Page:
Irish fans deserve better

Robbie Keane applauds the best fans in the world ©INPHO/Donall Farmer   

Let’s face it. Roy Keane doesn’t make life easy for himself. He says he’s over Saipan, then harks back to it. He sneers at punditry, then makes a nice little arse groove for himself in the studio chairs at ITV. Everytime he opens his mouth, quills are sharpened and broadcasters clear their throats.

But the ex-Ireland captain should not be criticised for what he said following Ireland’s drubbing by Spain last Thursday night. Keane gave a withering assessment of the Irish performance, and said that these tournaments should not just be a sing song for fans.

This was immediately taken as “Keane takes a pop at fans”.

He didn’t. He just thinks they deserve better. And he’s right.

There is no doubt that Irish fans are the best in the world. Our sporting teams are never under-represented in the terraces, no matter where on the globe they might be playing.

This morning (Irish time) in Christchurch Ireland came within a whisker of a momentous result against the All Blacks. For the majority of the game, Irish voices rang loudest around the 21000 seater AMI Stadium.
When captain Brian O’Driscoll muttered dejectedly through the post match on-field interview, Ireland fans cheered their approval of Ireland’s performance.

Plucky, but ultimately (as O’Driscoll pointed out) ending in failure.

Fans cheering as Ireland lose. Twice in less than 48 hours have our flagship teams lost to World Champions. Twice Irish fans back their team despite the bitter taste of defeat.

Celebrating failure.

This is not the fault of the fans. If anything it shows the supreme dedication of those who follow Irish sport. We demand heart from our teams, and anything else is a bonus.

But why should we be content with heart? Keane is right. The fans deserve more than a singsong and the honorary title of the best supporters in the world. The main reason they are being dubbed that in the first place is because the international media can’t understand just why the fans aren’t booing the soccer team.

Houghton 1988. O’Leary 1990. McGrath 1994. Robbie Keane 2002. All great memories. The abiding memory from Ireland’s Euro 2012 campaign? A fan sucking on a Croatian tit.

Irish fans have flocked in their droves to Poland to support the Boys In Green. Many will spend years paying off the loans they took out to get them there. And the team have given them nothing in return. The stalwarts of the team have made mistakes that they never make with the Irish shirt on their back. In two excruciating games they have given away horrendous goals just after the first and second halves have gotten under way. Lapses of concentration have let them down in a way that all the heart and desire in the world could not rectify.

Ireland’s fans sang the Fields of Athenry as their Euro 2012 dreams unravelled before them. Faultless support, and Roy Keane’s message was that they deserved more. The Italy game has now been reduced to a chance to restore some pride in the jersey.

We are a small nation. The high level of interest in sport sometimes ironically causes us problems as oour small population is divided between soccer, rugby and GAA. No one sport gets unrivalled attention in the way that rugby does in New Zealand or football in Spain. But that doesn’t mean we haven’t put it up to the biggest teams in the world on occasion. We should always strive for excellence, and not be content to sing in the pouring rain as another defeated Ireland team trudges off the field.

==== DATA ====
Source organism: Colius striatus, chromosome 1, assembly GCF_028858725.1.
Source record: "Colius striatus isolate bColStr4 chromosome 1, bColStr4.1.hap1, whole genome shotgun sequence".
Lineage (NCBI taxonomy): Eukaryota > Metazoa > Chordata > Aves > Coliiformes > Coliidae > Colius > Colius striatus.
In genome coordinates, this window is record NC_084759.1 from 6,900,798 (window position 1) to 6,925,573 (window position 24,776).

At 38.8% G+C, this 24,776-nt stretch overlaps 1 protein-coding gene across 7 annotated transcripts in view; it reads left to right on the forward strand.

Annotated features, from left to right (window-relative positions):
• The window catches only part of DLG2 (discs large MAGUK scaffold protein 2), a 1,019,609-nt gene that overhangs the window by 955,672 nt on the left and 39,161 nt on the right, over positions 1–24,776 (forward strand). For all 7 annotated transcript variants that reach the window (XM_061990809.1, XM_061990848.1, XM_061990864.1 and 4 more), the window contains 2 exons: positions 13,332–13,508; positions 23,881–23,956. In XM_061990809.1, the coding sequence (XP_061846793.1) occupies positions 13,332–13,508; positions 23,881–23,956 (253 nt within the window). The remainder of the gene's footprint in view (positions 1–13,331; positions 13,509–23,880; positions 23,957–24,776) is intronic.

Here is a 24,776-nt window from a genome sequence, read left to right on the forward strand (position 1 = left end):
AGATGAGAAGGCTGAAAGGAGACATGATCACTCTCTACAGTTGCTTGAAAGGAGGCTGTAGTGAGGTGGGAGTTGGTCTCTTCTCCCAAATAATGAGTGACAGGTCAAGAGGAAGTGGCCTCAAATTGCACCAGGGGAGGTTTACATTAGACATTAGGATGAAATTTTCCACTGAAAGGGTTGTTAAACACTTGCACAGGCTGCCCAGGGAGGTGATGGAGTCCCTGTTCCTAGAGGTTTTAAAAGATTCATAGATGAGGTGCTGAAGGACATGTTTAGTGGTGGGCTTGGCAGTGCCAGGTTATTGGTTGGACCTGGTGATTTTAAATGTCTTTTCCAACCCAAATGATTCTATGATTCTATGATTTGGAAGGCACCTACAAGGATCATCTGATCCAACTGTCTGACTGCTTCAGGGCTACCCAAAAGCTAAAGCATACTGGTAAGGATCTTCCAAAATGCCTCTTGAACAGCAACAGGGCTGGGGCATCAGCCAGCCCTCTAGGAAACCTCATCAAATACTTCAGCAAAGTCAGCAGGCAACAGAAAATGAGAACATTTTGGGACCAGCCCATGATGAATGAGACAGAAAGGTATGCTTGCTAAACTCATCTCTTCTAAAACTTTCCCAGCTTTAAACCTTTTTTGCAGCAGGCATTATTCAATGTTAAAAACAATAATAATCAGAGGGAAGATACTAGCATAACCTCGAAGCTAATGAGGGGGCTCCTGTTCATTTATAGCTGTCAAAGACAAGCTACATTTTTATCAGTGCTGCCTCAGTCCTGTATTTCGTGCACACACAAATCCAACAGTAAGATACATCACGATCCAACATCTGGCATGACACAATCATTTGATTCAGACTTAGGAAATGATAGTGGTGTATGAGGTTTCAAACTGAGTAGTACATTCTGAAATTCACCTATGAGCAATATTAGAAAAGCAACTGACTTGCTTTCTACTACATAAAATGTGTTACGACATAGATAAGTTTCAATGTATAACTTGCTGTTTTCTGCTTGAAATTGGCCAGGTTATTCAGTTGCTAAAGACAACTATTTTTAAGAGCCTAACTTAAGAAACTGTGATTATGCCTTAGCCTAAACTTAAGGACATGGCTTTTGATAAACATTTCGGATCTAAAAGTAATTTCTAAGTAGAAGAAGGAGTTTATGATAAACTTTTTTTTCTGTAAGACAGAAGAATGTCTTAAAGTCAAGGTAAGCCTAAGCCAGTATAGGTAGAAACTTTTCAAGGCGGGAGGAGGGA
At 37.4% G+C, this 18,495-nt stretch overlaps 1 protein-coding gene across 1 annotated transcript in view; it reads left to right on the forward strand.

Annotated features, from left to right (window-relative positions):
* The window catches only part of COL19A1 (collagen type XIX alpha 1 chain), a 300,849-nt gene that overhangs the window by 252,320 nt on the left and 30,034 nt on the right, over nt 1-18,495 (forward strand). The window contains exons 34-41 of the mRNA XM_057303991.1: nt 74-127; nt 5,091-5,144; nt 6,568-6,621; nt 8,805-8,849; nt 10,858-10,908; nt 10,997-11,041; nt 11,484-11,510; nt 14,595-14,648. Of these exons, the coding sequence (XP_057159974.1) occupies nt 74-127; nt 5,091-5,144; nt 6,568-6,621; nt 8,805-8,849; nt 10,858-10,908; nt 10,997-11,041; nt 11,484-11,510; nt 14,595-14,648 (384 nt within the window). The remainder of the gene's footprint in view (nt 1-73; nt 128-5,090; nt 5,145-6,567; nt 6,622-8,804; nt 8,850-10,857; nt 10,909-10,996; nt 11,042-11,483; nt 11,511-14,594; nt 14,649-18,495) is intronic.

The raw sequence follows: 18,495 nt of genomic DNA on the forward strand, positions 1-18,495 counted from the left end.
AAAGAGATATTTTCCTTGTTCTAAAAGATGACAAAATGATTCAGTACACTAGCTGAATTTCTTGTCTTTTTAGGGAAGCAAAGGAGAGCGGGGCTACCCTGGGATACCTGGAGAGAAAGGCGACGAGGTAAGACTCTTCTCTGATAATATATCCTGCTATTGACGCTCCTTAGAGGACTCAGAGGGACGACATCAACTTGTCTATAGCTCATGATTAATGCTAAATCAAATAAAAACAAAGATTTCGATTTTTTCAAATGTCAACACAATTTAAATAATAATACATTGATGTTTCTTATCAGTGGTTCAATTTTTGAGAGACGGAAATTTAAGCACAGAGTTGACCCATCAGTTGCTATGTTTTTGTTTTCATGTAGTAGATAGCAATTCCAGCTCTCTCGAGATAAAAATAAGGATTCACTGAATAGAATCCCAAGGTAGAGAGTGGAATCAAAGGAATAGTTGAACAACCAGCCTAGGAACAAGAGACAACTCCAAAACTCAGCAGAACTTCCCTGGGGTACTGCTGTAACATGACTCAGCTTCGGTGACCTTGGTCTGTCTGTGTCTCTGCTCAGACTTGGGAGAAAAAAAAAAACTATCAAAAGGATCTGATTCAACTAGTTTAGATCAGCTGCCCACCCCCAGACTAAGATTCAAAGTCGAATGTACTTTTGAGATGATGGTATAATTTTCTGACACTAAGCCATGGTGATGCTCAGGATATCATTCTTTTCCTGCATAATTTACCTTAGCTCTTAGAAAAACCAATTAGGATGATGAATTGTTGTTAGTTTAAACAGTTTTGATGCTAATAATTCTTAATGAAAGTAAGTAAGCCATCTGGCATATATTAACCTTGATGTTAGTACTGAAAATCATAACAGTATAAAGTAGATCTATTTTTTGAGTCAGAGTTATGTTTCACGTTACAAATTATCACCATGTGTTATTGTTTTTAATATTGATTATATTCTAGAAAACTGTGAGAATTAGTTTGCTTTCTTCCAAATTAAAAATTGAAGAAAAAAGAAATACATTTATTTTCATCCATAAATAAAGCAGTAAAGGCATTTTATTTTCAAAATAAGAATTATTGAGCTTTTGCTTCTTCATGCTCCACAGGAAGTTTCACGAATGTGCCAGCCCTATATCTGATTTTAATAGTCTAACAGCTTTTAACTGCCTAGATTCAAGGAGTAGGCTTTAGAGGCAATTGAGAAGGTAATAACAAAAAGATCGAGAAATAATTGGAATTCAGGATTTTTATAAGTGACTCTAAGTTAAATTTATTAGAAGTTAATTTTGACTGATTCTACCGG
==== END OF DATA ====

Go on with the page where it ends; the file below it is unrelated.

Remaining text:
Here’s the crux of the matter. Irish teams know that no matter how they perform, the fans will stick by them. This is particularly the case with the football team, as the rugby team is at a level where they are expected to be competitive on the big stage.

If fans were more demanding, would it help to change the mentality that we are just in major tournaments for the singsong? Maybe.

Murray Kinsella wrote today about Ireland having the players in rugby to compete with the world’s best, and  that perhaps that’s not the case in football. He’s right. We don’t have nearly enough quality to cope with the likes of Spain. But neither did Greece in 2004. Neither did Switzerland in 2010 when they beat Spain in the World Cup.

Ireland need to be more than just cannon fodder for nations in big tournaments. They need to be in big tournaments more often. And they need to shed that “happy to be here” mentality that leads to every other country in the world running stories about plucky Paddies having the craic. There is no greater insult to our sporting pride than those stories.

Brian O’Driscoll and co will be absolutely gutted after the narrow loss this morning. It will be hard to pick themselves up after a performance of such high standards led to nothing but another defeat against the All Blacks.

But we expect them to pick themselves up. We expect them to give a good account of themselves and push New Zealand all the way next Saturday. We expect all this because this is a generation of Irish players that has given us so much, and proved that they can beat anyone on their day. Our expectations are high, and Kidney’s men deliver.

There’s a line from a Kanye West song; “Reach for the sky, if you fall you land on the clouds.” Aim high. Do not be content on getting to a tournament. Go out to win the damn thing.

 Expectation breeds success which in turn breeds expectation.

It’s a vicious circle, but it’s gold-tinted. Ask the All Blacks, ask the Spanish footballers. They are expected to perform every time they take to a pitch. The pressure is immense. But so is their record.

No team should ever be slaughtered for playing with heart and coming up short. But criticism – like Roy Keane’s – of poor performances should not be criticised. The fans deserve better than having to dine out on nostalgia.

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